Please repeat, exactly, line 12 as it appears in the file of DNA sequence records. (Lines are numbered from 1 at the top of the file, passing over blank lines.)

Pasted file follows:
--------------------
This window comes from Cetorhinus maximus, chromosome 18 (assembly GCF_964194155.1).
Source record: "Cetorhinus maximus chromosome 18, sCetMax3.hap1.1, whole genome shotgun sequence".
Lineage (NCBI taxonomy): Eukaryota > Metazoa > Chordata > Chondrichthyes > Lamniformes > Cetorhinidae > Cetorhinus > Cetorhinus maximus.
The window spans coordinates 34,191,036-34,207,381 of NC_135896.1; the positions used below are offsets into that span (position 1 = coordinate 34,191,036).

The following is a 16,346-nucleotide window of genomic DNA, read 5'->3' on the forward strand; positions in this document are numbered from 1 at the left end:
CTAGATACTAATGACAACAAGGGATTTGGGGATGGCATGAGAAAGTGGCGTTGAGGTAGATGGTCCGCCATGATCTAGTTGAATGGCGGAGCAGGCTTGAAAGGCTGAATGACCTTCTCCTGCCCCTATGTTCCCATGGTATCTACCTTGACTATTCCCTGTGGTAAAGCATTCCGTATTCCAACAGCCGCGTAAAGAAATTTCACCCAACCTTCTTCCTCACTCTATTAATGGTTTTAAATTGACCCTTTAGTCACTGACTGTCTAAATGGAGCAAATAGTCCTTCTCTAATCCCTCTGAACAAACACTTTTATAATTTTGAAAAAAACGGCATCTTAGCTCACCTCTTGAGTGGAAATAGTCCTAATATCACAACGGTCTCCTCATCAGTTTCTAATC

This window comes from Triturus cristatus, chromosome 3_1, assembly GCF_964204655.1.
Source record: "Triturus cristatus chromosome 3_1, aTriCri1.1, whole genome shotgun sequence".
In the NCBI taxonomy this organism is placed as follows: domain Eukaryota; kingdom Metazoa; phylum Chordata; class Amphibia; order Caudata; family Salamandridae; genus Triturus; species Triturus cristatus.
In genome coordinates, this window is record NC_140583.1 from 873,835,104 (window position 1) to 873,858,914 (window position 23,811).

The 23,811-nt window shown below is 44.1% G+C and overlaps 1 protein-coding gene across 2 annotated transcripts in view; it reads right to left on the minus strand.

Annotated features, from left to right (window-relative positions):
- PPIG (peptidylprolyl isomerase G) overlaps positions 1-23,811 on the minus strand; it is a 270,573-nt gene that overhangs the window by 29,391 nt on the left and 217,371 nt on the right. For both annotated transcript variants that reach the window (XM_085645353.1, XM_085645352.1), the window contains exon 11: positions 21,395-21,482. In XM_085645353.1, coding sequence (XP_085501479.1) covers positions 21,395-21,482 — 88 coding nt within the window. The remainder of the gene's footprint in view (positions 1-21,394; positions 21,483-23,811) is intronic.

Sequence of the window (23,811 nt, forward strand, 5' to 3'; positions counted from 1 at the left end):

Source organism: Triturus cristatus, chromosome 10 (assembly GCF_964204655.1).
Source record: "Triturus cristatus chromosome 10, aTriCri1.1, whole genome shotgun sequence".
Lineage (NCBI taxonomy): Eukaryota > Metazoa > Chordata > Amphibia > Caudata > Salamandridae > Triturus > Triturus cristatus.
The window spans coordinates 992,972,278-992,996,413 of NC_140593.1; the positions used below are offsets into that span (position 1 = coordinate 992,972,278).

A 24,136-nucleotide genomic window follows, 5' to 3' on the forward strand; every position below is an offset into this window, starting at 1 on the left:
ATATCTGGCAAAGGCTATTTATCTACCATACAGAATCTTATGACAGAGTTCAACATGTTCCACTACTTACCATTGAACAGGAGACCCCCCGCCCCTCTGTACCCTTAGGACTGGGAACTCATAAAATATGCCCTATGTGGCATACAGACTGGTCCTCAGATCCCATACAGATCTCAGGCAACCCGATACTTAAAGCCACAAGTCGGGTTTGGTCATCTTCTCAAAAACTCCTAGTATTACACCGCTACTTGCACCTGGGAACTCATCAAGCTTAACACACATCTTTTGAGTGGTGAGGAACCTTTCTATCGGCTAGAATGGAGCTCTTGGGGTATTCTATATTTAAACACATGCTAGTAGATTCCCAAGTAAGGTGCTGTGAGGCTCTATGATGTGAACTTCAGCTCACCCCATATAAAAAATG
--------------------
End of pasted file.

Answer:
Annotated features, from left to right (window-relative positions):